Written by Sascha L. Schmidt.

Although China is still a developing soccer market, it is attractive. Currently, 237 million Chinese consider soccer their “favorite sport”; and, at 308 million, even more Chinese consumers watch soccer “at least once a week”. Interestingly, the potential size of the Chinese soccer market is about nine times greater than the well-developed German market and it already surpasses consumption of traditional Chinese sports such as badminton, table tennis, or volleyball. In addition, further potential to develop sport, and particularly soccer, is evidenced by the fact that 414 million Chinese people currently do not watch sports at all.

To better understand and define the ‘typical’ Chinese soccer consumer and his/her consumption behavior, we conducted a country-representative consumer survey in collaboration with Nielsen Sports. We then compared this consumer behavior to better known soccer consumption behaviours in countries like Germany, the US, Korea and Japan. Overall, 5,000 people participated in the survey. Their opinions are representative for a population of 1.899 billion people in Asia, Europe, and the USA.

From our findings, we developed a sketch of the typical Chinese soccer consumer.  We define the Chinese soccer consumer as one who watches soccer at least once a week. Based on this definition, the typical consumer can be characterised along three dimensions: socio-demographics, media consumption and spending behaviour, and esports interest.

  1. Socio-demographics

The typical Chinese soccer consumer is a 40-year-old middle-class male. Nearly three-quarters of current Chinese soccer consumers are male (73%).  The average consumer is 40 years of age. And, in terms of education and income, the typical consumer is most likely to be a member of the rapidly growing middle class in China.

  1. Media consumption and spending behaviour

Although only a few Chinese soccer consumers play soccer themselves – less than 7% play at least a few minutes a week – their sport media consumption is relatively high. The typical Chinese soccer consumer spends approximately three of his seven hours of total sports consumption per week watching soccer.

In addition, 44% of Chinese soccer consumers use social media to follow sports content. They are most interested in stars and follow them primarily via Wechat (27%), Weibo (19%), and Renren (14%). Overall, sport media consumption translates into consumer annual spending of €15,68 per consumer, on average. Interestingly, more than 50% of the spending is on merchandising items.

  1. Esports interest

Compared to the entire Chinese sample, the typical Chinese soccer consumer is significantly more likely to be (at least slightly) interested in esports (42%). Fifteen percent of these soccer consumers watch esports at least once a week – 10% more than among the full Chinese sample. For Chinese soccer consumers who named an esports title (55%), League of Legends was listed most (55%), followed by Counter-Strike: Global Offensive and World of Warcraft (9% each).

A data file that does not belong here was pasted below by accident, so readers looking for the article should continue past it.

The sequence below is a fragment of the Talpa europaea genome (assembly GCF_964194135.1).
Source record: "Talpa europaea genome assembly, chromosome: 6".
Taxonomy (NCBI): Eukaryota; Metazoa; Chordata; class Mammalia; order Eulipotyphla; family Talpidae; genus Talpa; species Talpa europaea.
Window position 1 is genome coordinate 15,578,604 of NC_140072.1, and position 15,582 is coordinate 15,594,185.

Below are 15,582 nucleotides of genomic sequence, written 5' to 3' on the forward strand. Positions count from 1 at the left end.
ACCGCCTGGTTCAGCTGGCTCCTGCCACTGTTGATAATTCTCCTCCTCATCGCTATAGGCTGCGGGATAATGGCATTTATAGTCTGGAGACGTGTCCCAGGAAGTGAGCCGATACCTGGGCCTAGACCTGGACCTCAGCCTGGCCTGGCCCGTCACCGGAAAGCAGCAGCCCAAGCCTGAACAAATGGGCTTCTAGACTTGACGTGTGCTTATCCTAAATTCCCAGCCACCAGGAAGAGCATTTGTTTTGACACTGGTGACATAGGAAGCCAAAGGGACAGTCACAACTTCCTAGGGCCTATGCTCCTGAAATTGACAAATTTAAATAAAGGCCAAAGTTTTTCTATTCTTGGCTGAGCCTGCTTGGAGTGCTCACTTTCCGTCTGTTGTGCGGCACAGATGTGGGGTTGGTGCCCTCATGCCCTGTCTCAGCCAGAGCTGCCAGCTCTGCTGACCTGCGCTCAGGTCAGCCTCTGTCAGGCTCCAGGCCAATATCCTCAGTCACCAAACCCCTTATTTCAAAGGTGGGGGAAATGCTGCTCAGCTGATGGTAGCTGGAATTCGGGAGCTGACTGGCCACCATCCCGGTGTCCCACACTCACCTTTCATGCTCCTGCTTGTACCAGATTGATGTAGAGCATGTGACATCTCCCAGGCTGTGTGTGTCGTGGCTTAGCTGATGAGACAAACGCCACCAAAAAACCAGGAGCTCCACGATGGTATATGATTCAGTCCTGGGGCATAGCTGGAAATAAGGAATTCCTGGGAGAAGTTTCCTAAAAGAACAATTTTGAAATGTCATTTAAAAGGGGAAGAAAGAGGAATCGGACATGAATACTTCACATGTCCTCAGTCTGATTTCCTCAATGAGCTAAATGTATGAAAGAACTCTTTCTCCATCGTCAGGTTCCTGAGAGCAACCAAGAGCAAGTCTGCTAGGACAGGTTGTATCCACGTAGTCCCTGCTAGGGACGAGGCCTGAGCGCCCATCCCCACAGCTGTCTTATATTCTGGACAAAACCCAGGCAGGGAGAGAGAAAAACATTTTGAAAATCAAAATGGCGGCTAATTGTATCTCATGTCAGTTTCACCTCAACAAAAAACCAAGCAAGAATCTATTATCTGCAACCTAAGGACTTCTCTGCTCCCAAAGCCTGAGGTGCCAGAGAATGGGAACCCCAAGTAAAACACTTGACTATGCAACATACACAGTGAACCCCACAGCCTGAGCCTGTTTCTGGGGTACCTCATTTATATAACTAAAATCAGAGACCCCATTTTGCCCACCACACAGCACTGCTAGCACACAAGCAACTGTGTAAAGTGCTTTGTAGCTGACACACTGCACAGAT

The typical Chinese soccer consumer watches 7 hours and plays 8 hours of esports in an average week. For these consumers, Youku, at 48%, is the most widespread streaming provider, followed by Douyu (42%).

Chinese consumers want to understand the game

We also analysed the reasons why Chinese watch soccer and found that for Chinese soccer consumers, “experiencing drama” and “gaining knowledge” are most decisive for watching soccer. Chinese soccer consumers are attracted to drama and derive pleasurable stress from closely contested games. Of the top five decisive factors named by Chinese consumers for watching soccer, three are related to experiencing drama. Drama reflects the motive that sport spectators feel positive stress and arousal from the uncertainty of the outcome of a sporting event. Their excitement is often triggered by anxious uncertainty regarding the expected game and/or tournament outcome. When watching soccer, it is also very important for Chinese consumers to acquire knowledge about the specifics of the game. In this case, knowledge concerns the need to acquire information associated with soccer rules, specific playing strategies and techniques, and/or with particular soccer players and teams.

We found that Chinese consumers’ knowledge about the sport, early exposure, and the people around them most impact their likelihood of watching soccer. For example, those surveyed who do not watch soccer reason their disinterest with a lack of understanding of the game’s rules. Almost every other Chinese respondent mentioned that he or she, “[did not] understand the rules” of soccer. The second most cited reason to not to follow soccer is that he/she did not grow up with soccer (37%); this reason is closely followed by friends’ lack of interest in soccer (28%). These findings correspond to the Chinese soccer consumers’ hunger for more knowledge to become connoisseurs of the game.

>>> Download the report here: Dancing With the Dragon: The Quest For The Chinese Football Consumer

Sascha L. Schmidt is Director of the Center for Sports and Management at WHU – Otto Beisheim School of Management and a fellow of the China Soccer Observatory. He tweets @ProfSLS and you can connect with him on LinkedIn. Image Credit: CC by See-ming Lee /Flickr.